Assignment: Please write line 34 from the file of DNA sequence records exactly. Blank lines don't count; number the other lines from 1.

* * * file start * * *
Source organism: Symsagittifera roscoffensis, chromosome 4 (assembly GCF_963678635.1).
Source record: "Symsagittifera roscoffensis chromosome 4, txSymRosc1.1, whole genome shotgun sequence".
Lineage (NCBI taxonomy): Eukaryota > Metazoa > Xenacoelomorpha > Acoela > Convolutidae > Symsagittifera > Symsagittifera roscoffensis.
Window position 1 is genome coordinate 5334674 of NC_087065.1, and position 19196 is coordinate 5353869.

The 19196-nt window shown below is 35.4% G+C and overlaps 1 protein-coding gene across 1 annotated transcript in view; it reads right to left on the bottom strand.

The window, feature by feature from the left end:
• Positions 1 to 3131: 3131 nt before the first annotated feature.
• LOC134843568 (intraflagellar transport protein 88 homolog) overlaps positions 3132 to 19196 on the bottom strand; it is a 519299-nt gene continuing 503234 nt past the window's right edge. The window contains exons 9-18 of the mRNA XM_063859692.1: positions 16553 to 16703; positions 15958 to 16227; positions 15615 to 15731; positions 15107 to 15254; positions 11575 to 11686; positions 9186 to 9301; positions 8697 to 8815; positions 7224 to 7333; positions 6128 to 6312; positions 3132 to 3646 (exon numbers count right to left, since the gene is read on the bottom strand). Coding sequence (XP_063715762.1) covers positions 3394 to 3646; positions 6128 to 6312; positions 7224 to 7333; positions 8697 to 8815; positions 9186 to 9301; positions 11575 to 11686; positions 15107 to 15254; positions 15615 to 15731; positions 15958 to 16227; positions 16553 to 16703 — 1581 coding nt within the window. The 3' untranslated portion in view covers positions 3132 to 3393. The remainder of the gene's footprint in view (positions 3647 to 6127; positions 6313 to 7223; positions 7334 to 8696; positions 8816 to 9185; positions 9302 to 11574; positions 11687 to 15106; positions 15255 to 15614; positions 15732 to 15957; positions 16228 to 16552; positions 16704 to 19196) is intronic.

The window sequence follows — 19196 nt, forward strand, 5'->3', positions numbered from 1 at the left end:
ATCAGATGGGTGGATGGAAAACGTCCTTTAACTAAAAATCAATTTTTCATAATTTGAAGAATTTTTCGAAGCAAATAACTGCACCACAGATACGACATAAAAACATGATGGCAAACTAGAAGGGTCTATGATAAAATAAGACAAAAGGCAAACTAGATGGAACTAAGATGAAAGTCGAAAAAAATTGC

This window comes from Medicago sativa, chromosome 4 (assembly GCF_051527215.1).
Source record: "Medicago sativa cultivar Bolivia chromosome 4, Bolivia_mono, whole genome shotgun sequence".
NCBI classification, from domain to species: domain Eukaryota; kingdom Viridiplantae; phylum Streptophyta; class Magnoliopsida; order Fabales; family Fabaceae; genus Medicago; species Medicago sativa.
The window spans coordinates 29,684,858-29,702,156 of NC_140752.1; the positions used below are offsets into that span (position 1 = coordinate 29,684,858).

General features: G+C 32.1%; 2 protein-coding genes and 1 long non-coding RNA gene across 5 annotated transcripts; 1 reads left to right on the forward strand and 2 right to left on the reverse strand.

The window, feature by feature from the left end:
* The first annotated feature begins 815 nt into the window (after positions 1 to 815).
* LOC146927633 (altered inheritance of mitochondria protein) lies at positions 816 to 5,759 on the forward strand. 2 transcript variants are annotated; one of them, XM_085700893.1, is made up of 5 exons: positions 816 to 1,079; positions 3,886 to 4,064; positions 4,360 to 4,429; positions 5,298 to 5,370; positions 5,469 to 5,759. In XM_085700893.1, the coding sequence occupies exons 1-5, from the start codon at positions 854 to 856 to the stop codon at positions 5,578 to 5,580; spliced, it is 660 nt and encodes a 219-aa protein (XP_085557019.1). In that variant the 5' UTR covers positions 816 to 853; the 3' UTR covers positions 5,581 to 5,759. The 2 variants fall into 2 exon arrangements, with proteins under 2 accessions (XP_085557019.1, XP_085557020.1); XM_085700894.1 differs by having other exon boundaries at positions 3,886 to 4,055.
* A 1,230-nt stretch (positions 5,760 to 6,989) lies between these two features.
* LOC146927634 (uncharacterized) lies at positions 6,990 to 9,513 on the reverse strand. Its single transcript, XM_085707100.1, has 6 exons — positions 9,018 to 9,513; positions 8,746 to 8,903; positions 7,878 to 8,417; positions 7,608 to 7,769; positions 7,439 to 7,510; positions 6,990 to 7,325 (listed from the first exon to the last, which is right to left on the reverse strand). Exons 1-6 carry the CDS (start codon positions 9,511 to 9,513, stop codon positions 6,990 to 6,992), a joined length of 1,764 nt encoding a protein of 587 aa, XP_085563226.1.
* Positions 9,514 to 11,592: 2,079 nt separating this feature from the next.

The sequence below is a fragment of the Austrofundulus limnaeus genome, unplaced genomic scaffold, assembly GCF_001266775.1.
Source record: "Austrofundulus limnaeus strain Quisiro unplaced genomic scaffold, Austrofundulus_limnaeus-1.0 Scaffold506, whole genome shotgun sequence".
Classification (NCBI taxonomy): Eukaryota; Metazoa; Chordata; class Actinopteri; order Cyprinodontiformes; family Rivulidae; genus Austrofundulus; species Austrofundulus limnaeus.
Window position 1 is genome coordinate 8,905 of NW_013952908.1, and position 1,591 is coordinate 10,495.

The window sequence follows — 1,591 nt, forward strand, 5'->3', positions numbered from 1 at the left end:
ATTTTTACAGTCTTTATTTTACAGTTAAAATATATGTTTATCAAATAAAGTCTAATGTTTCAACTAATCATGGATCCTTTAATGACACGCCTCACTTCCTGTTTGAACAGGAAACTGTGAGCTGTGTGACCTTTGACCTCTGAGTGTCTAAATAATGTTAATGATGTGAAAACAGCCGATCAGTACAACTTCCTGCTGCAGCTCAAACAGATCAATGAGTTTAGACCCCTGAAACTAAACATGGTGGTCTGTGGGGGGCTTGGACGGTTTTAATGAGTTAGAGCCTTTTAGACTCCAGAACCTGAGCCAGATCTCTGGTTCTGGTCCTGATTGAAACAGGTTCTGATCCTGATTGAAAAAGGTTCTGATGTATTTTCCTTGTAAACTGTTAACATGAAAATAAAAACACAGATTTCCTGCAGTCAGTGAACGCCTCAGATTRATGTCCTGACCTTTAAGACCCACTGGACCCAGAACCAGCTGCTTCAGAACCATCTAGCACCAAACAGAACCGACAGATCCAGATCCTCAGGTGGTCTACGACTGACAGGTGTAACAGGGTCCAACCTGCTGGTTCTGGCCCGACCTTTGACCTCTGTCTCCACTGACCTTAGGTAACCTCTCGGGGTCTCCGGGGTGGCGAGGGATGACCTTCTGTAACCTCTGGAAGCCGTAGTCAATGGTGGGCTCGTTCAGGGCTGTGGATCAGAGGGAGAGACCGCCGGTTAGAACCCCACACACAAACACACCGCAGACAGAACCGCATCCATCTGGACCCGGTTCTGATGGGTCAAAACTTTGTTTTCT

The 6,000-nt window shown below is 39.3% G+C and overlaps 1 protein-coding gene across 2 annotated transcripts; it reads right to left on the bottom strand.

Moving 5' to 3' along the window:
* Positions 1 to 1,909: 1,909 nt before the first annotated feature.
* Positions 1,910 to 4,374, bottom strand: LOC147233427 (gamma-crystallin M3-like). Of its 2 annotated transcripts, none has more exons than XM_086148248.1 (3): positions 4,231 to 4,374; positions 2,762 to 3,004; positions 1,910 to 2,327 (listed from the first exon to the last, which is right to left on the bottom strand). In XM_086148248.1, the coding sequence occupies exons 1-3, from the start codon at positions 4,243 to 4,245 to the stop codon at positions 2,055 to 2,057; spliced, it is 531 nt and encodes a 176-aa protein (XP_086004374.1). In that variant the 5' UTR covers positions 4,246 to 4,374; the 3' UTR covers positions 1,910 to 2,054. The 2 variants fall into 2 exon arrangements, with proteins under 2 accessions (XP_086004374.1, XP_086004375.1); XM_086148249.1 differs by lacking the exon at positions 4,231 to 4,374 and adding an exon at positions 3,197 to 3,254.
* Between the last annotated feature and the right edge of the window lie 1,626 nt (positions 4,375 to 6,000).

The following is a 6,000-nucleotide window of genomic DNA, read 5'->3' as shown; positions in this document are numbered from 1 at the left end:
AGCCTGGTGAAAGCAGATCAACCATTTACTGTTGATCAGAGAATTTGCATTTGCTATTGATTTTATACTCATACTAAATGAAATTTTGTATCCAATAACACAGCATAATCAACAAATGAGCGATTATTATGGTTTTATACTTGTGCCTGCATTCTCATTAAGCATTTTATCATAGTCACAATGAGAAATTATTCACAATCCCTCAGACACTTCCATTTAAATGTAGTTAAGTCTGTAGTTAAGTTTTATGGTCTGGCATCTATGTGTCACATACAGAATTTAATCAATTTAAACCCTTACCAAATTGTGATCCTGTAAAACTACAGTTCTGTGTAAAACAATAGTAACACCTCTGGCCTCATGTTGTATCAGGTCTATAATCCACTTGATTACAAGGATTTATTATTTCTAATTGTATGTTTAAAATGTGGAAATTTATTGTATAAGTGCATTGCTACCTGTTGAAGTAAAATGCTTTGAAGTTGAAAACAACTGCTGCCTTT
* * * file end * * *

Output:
AGCCTGGTGAAAGCAGATCAACCATTTACTGTTGATCAGAGAATTTGCATTTGCTATTGATTTTATACTCATACTAAATGAAATTTTGTATCCAATAACACAGCATAATCAACAAATGAGCGATTATTATGGTTTTATACTTGTGCCTGCATTCTCATTAAGCATTTTATCATAGTCACAATGAGAAATTATTCACAATCCCTCAGACACTTCCATTTAAATGTAGTTAAGTCTGTAGTTAAGTTTTATGGTCTGGCATCTATGTGTCACATACAGAATTTAATCAATTTAAACCCTTACCAAATTGTGATCCTGTAAAACTACAGTTCTGTGTAAAACAATAGTAACACCTCTGGCCTCATGTTGTATCAGGTCTATAATCCACTTGATTACAAGGATTTATTATTTCTAATTGTATGTTTAAAATGTGGAAATTTATTGTATAAGTGCATTGCTACCTGTTGAAGTAAAATGCTTTGAAGTTGAAAACAACTGCTGCCTTT